Floating Coil Winding

Everson Electric has completed the installation of the major components of the winding tooling, including the payoff station, the insulating station and the winding machine. Everson has completed a dummy winding using bare copper channel. Protective copper sheets, which will be impregnated with the winding, have been trial-soldered and measured ultrasonically at MIT for quality of the solder bond. The quality of the solder bond in these sheets was found to be inconsistent, and Everson is modifying the sheet soldering process in accordance with comments from MIT to use a combination of heaters, clamping and a lower-melting-temperature solder. Everson is now completing new sheet soldering samples for additional testing at MIT. In addition, a revised and improved design for the copper sheets was completed by MIT. The inner sheet has been moved from the coil ID to a location between the first and second winding layers. Also, strain relief and additional through holes are now incorporated into the sheet design to keep cool down and operating loads from appearing across the soldered joints. Winding transition ramps have been fabricated from G-10. A fixture is being prepared to help guide the conductor while winding the pancake portion of the winding. The coil form is being checked for leak integrity, as it provides containment for the epoxy during impregnation after winding. It is anticipated that F-coil winding will begin as soon as the conductor tests are completed at BNL.

 

Vacuum Vessel

The vessel was thoroughly cleaned, and installation of the vacuum pumping system began. The first pump down occurred on September 14, and leak-checking of the vessel has begun.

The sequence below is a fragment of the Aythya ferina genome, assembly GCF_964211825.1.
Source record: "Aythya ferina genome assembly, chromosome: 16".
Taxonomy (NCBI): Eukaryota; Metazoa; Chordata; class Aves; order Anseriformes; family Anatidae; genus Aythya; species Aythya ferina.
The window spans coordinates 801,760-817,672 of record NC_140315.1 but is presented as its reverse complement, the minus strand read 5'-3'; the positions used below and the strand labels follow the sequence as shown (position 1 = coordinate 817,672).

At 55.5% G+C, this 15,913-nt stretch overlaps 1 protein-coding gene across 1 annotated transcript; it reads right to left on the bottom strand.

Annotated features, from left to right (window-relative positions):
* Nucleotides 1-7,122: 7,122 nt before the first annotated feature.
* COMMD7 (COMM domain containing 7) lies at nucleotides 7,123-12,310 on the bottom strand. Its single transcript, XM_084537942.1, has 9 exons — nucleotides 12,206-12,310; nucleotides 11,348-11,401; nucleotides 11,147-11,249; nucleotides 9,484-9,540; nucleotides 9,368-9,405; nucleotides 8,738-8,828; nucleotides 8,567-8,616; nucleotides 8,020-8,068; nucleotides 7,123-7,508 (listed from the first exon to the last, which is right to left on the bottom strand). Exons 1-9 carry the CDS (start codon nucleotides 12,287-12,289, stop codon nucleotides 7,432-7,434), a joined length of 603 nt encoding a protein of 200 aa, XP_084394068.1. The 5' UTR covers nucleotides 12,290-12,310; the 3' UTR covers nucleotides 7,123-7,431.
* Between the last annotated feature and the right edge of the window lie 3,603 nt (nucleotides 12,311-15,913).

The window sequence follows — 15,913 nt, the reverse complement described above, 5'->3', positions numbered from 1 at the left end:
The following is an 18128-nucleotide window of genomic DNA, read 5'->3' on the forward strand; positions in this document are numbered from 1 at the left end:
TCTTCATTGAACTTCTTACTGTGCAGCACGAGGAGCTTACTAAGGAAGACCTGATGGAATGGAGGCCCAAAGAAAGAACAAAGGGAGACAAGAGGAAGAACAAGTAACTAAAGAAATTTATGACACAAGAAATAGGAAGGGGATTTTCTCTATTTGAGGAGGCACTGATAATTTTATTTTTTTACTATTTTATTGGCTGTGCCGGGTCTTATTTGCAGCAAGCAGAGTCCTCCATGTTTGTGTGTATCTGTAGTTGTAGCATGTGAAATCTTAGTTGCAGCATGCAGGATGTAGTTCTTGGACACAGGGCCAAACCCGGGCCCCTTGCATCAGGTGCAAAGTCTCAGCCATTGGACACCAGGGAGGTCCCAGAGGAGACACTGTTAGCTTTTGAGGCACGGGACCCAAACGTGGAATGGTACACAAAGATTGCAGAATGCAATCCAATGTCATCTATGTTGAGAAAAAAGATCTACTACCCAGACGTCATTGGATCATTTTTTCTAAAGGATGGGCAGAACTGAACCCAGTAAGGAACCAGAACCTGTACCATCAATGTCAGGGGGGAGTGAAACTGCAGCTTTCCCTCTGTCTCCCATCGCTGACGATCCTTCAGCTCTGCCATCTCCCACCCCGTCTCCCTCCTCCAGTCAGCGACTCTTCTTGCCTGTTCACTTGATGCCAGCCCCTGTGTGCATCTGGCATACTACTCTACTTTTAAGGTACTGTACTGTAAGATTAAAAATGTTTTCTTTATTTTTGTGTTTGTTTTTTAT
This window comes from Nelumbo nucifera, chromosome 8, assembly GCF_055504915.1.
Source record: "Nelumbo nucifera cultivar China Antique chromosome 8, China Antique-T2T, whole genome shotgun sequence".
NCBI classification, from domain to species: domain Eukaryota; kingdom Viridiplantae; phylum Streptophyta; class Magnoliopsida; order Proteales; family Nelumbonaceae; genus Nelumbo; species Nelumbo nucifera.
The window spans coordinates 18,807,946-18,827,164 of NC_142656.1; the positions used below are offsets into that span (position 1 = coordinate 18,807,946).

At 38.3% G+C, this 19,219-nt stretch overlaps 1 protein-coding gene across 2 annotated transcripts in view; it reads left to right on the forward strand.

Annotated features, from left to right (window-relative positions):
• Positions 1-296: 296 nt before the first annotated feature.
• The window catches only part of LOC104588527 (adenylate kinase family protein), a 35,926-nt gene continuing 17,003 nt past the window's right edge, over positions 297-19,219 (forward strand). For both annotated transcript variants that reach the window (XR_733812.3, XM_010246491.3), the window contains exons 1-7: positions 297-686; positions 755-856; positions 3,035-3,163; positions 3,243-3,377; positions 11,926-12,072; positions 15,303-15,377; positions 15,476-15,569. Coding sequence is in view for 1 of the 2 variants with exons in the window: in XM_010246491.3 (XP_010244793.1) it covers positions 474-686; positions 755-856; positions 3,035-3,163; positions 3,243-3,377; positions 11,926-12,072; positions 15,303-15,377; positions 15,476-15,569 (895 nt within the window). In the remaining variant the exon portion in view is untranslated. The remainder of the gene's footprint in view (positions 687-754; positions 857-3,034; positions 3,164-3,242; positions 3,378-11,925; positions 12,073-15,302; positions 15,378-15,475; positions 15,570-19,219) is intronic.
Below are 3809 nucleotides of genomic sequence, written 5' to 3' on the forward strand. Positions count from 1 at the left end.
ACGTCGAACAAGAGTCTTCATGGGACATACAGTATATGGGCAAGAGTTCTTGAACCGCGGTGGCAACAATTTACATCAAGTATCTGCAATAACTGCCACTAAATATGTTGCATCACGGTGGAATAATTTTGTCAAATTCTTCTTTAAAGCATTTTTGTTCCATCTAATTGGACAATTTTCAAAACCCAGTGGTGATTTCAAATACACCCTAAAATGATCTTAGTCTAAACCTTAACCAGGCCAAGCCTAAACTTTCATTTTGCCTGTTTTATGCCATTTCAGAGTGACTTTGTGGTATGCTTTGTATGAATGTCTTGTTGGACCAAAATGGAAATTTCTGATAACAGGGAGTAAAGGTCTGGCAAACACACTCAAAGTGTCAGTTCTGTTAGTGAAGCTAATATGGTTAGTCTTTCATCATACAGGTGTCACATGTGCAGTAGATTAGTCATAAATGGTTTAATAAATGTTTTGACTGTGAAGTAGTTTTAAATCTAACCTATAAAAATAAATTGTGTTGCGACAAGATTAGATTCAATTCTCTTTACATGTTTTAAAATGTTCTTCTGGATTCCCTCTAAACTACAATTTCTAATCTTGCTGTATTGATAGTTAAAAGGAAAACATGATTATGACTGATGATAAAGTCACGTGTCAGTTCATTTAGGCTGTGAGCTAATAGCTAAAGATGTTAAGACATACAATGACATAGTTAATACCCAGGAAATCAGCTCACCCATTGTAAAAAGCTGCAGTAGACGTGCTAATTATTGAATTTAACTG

Test cryostat

The cryostat vacuum space has been pumped out. The cryostat insulation was tested with the cryostat filled with liquid nitrogen. No cold spots were found on the outer surface of the cryostat. A small leak into vacuum space was discovered but our vacuum pumping can maintain an acceptable vacuum (10-4 torr) in the cryostat vacuum space containing MLI insulation. New thermal insulation has been installed inside the cryostat below its cover (styrofoam plates with aluminum foil) plus aluminum baffles below the Styrofoam plug. New supports for the mandrel of the floating coil were being fabricated and mounted and the cryostat cover was modified with new o-ring Viton seals. The vapor-cooled current leads have been equipped with extension OFHC leads and mounted to the cover plate.

Simplified Launcher

R. Ellis (PPPL) completed the conceptual design for the simplified launcher. The design review for the launcher system will be held on September 21.

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Last updated: Tue, Apr 25, 2000